Tim Watkins today published a superb big picture essay explaining the troubling trends in our economy that everyone sees but few understand.
It’s a great primer for anyone curious why the stories they hear from their leaders and news media don’t make sense.
If you’re the kind of person that needs hope, Watkins advises to pray for a very large discovery of low-cost oil or a breakthrough in nuclear energy.
Or, if you’re the kind of person that likes to know the most probable outcome they should prepare for, Watkins advises to get used to living with less in a more local economy.
Despite the cheerleading efforts of the legacy media, the economic storm clouds are growing on the horizon. Oil – the economic “master resource” – passed $80 per barrel yesterday. Meanwhile, central banks around the world have begun to unwind the stimulus packages used to bail out the economy in the aftermath of the 2008 crash. And all the while, governments are struggling to balance the need to manage their borrowing while maintaining the value of their currencies. Add to that the politics of the new nationalism and you have a recipe for turbulent economic times in the very near future.
By far the biggest blind spot in economics, however, is its treatment of energy as just another cheap resource to be exploited. In fact, energy should be treated as a separate category alongside capital, labour and resources in any model that seeks to explain the way the real world works. This is because energy is the transformative force that allows us to (temporarily) defy the second law of thermodynamics, which says that things move from order to chaos; they break down not up. As Steve Keen puts it:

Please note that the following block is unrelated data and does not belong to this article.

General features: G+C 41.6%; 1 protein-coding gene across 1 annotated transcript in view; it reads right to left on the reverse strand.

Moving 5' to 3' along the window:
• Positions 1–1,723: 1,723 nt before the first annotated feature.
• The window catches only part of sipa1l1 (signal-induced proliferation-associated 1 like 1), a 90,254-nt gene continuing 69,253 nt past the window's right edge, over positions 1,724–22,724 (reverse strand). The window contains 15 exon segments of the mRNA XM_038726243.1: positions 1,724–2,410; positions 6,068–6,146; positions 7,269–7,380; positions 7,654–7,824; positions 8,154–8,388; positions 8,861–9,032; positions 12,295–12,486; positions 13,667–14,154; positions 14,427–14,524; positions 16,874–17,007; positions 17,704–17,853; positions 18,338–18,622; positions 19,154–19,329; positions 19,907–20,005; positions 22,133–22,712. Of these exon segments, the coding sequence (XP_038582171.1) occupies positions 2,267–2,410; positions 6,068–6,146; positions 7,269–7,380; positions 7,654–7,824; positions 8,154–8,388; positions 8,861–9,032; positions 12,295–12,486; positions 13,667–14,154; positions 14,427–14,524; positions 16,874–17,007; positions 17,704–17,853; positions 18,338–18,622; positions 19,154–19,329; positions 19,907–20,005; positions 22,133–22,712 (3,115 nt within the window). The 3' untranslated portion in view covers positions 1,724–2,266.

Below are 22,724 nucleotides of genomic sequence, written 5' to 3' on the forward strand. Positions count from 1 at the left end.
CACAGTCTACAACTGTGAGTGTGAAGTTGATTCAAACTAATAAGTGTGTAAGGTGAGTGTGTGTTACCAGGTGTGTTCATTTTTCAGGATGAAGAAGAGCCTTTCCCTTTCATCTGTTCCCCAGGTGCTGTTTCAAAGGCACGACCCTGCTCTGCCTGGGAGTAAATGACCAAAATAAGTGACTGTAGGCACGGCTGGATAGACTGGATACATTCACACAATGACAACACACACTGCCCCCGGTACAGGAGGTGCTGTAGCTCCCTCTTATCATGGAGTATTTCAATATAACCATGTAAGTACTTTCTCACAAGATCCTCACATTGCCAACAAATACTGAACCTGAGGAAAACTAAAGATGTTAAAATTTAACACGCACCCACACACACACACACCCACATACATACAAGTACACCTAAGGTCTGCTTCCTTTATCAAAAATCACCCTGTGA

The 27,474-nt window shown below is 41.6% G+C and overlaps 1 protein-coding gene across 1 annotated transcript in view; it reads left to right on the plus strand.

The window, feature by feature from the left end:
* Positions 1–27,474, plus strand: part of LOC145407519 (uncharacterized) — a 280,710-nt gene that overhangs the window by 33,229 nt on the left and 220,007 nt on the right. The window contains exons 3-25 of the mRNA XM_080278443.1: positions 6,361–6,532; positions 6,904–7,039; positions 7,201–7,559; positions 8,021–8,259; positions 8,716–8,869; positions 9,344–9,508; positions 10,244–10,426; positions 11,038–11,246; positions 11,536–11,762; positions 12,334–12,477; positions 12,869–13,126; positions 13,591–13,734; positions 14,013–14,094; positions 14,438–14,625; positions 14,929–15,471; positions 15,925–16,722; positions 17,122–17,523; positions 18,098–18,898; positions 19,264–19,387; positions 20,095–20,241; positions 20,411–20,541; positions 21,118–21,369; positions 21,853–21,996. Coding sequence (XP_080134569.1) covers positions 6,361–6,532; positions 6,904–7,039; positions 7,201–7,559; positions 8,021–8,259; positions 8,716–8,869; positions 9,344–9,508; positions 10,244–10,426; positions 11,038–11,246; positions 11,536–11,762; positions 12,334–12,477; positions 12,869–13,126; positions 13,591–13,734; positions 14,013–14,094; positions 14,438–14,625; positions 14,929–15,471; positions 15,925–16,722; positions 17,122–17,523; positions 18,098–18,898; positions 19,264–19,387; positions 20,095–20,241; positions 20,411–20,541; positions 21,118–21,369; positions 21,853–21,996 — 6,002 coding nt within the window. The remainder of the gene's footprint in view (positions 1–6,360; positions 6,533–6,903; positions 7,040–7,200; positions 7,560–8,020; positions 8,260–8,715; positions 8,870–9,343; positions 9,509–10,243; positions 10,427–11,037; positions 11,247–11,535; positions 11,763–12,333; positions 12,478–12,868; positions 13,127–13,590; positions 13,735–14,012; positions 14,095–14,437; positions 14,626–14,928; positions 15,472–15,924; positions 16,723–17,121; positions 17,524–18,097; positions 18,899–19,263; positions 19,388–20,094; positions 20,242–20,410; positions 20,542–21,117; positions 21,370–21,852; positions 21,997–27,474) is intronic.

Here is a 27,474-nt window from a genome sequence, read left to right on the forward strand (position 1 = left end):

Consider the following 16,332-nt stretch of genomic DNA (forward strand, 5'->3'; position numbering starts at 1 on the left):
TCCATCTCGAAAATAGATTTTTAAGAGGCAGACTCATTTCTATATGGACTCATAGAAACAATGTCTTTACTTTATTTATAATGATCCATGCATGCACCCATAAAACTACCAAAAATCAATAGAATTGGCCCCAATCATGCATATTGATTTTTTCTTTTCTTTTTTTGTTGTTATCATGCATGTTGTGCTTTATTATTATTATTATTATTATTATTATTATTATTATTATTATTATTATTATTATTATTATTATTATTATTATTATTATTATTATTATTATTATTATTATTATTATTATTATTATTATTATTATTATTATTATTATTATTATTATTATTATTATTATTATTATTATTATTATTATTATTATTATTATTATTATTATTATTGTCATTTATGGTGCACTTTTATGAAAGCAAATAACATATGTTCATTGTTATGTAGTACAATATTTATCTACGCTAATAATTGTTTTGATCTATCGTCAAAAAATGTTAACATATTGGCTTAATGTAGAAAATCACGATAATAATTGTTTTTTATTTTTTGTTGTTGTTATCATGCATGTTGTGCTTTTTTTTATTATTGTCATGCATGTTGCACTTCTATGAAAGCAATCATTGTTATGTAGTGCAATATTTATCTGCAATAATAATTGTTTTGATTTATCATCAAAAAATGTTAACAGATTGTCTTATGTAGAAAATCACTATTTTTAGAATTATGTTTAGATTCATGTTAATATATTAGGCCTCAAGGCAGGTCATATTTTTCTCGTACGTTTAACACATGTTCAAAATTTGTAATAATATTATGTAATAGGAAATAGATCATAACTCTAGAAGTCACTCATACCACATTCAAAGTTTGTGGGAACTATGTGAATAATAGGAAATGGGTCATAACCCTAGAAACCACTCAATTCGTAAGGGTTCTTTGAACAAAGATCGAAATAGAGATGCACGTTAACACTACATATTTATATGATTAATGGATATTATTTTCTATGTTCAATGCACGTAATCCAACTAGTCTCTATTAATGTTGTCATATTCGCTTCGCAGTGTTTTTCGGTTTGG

“Capital without energy is a statue; labour without energy is a corpse.”
Another way of understanding this is to see that for a mere $80 dollars we get more than $350,000 worth of work (if we had to pay a human the average wage to do it). This also explains why relatively small changes in the price of energy (particularly oil because its use is ubiquitous) have such a dramatic impact on the monetary economy. Just three years ago, for every $40 spent on oil, companies were returning $350,000 worth of productive work. Today, the same $40 is returning just $175,000 of productive work; something that largely explains the so-called “productivity puzzle,” as well accounting for why ten of last eleven recessions were preceded by a spike in the price of oil.
Without the net energy to allow for genuine economic growth, sovereign debt becomes as unpayable as consumer and corporate debt. It can be defaulted or it can be inflated away; but it can never be repaid in real terms. States, however, are unlikely to concede this point until it is too late. To put it another way, states will use all of the power at their disposal to maintain the exchange rate of their currencies even if this results in economic ruin for their national economies and their citizens.
These, then are the three vortices which (in the absence of some new high-EROEI energy source) are gradually choking the life out of our global industrial civilisation. As the net energy remaining to us declines, an ever greater proportion of our currency and useable energy will be sucked into them until such time as our economy consists of nothing else but the growing of food and the generation of energy in the service of an ever more capricious state. This process will inevitably involve the acceleration of the decline in living standards that those at the bottom of the income ladder have been experiencing since the 1970s. It will also result in a re-localising of economies as the energy required to maintain global supply chains disappears. In this respect, the conservative nationalism of Brexit and Trump may simply be the relatively benign early manifestation of the politics of our energy-starved future.